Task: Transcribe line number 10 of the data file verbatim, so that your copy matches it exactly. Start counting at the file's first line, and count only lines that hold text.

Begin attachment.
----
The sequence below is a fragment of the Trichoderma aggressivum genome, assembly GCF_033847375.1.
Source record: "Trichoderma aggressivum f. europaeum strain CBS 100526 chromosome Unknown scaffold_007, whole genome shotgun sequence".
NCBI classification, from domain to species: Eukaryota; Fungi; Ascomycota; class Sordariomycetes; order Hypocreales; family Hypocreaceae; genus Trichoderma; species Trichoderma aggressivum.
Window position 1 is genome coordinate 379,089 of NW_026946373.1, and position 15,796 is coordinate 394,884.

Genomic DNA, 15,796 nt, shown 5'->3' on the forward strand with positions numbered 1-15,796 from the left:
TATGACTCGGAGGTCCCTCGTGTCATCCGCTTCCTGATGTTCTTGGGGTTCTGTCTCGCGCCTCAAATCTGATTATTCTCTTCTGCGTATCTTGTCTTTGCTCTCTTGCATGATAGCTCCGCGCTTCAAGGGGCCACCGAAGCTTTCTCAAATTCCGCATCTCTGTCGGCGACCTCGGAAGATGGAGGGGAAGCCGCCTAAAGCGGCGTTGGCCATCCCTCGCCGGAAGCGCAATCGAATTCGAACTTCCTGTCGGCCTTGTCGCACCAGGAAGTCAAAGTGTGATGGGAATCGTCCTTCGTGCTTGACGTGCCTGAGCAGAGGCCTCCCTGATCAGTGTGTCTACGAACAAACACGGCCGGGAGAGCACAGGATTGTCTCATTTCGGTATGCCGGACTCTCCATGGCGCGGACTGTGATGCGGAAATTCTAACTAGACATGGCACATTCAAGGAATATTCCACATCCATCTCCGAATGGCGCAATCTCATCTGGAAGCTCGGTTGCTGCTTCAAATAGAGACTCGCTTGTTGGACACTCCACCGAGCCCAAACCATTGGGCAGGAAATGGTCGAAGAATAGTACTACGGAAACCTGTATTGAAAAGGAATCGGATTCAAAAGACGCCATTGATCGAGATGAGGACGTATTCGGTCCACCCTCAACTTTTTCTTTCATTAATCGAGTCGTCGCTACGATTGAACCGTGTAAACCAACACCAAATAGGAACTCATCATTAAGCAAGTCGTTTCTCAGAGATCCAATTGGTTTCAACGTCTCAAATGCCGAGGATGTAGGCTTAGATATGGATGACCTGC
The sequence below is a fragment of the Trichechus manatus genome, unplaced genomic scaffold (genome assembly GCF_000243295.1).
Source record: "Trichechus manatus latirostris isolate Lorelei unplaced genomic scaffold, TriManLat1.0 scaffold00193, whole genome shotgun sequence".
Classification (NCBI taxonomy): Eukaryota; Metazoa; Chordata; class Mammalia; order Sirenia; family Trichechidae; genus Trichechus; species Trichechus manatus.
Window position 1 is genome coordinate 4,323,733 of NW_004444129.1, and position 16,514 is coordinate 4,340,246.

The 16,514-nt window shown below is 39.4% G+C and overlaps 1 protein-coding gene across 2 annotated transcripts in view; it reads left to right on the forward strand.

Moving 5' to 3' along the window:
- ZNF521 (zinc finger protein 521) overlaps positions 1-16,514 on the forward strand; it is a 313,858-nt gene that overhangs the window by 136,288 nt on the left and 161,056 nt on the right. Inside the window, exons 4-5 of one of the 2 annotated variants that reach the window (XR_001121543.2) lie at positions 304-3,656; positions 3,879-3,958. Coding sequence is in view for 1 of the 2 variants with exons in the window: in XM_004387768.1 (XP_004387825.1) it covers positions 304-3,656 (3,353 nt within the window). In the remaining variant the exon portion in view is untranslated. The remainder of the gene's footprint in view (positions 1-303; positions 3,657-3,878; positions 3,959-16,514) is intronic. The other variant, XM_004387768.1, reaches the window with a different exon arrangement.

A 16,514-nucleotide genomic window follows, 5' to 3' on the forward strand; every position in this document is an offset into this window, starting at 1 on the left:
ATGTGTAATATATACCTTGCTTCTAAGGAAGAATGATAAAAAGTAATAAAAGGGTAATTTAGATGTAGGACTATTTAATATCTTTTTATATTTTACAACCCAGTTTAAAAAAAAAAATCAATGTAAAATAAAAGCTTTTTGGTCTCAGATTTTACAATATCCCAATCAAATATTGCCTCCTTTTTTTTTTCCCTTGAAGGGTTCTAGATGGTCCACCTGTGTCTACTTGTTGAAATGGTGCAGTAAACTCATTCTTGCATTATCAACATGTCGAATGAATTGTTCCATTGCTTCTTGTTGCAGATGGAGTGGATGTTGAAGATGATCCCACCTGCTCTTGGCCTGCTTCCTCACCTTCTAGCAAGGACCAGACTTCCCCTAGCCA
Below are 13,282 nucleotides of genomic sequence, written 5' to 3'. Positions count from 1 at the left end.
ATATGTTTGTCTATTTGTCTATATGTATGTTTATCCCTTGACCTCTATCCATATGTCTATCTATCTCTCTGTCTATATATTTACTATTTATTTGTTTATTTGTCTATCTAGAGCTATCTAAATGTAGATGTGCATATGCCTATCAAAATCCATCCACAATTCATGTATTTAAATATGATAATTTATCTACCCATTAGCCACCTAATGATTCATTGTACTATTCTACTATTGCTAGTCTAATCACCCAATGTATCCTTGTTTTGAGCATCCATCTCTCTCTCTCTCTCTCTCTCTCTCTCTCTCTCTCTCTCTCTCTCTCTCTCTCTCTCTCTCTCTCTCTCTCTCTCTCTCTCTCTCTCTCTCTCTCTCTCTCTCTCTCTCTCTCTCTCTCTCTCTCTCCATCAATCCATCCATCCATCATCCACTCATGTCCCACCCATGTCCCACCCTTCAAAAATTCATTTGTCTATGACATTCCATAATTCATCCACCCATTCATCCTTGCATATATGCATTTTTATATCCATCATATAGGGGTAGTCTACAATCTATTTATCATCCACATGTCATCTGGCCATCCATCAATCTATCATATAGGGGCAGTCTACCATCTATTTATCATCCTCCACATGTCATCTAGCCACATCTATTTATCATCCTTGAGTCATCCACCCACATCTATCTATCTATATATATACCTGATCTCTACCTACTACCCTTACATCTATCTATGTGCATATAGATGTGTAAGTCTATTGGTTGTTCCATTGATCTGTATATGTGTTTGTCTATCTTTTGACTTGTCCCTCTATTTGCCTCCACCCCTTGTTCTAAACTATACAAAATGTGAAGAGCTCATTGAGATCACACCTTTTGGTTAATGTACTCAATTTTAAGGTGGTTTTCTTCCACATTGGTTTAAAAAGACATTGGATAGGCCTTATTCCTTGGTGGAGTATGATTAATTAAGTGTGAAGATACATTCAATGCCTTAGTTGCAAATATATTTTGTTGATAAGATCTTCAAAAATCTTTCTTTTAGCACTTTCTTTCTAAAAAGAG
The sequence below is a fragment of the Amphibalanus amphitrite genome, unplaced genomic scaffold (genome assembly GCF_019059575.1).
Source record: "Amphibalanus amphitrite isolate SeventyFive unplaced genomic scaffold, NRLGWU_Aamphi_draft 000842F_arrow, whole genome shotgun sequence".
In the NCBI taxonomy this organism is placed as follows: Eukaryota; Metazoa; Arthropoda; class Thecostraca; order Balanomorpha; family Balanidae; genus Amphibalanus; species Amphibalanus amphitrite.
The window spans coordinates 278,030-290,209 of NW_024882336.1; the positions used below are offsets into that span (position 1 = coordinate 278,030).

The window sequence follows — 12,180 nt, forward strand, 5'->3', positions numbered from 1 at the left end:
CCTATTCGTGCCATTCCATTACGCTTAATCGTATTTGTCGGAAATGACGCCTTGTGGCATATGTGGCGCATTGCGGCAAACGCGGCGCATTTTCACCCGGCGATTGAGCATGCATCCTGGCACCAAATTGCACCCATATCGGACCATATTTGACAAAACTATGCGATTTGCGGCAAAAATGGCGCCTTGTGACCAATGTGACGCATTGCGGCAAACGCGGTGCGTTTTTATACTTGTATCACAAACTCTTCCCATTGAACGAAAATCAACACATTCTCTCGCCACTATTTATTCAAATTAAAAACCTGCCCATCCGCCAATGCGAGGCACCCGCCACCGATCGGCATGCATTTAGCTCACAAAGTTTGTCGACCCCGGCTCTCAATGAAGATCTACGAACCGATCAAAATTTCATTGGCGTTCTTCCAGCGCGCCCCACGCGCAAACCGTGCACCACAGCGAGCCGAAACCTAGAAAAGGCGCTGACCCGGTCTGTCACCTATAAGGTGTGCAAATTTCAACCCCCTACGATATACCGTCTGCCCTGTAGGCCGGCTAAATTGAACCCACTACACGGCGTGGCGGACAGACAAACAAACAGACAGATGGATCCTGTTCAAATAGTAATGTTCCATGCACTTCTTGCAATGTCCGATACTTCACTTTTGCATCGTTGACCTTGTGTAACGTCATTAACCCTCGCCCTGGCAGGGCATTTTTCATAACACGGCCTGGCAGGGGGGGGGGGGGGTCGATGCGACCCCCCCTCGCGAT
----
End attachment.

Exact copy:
Window position 1 is genome coordinate 4,323,733 of NW_004444129.1, and position 16,514 is coordinate 4,340,246.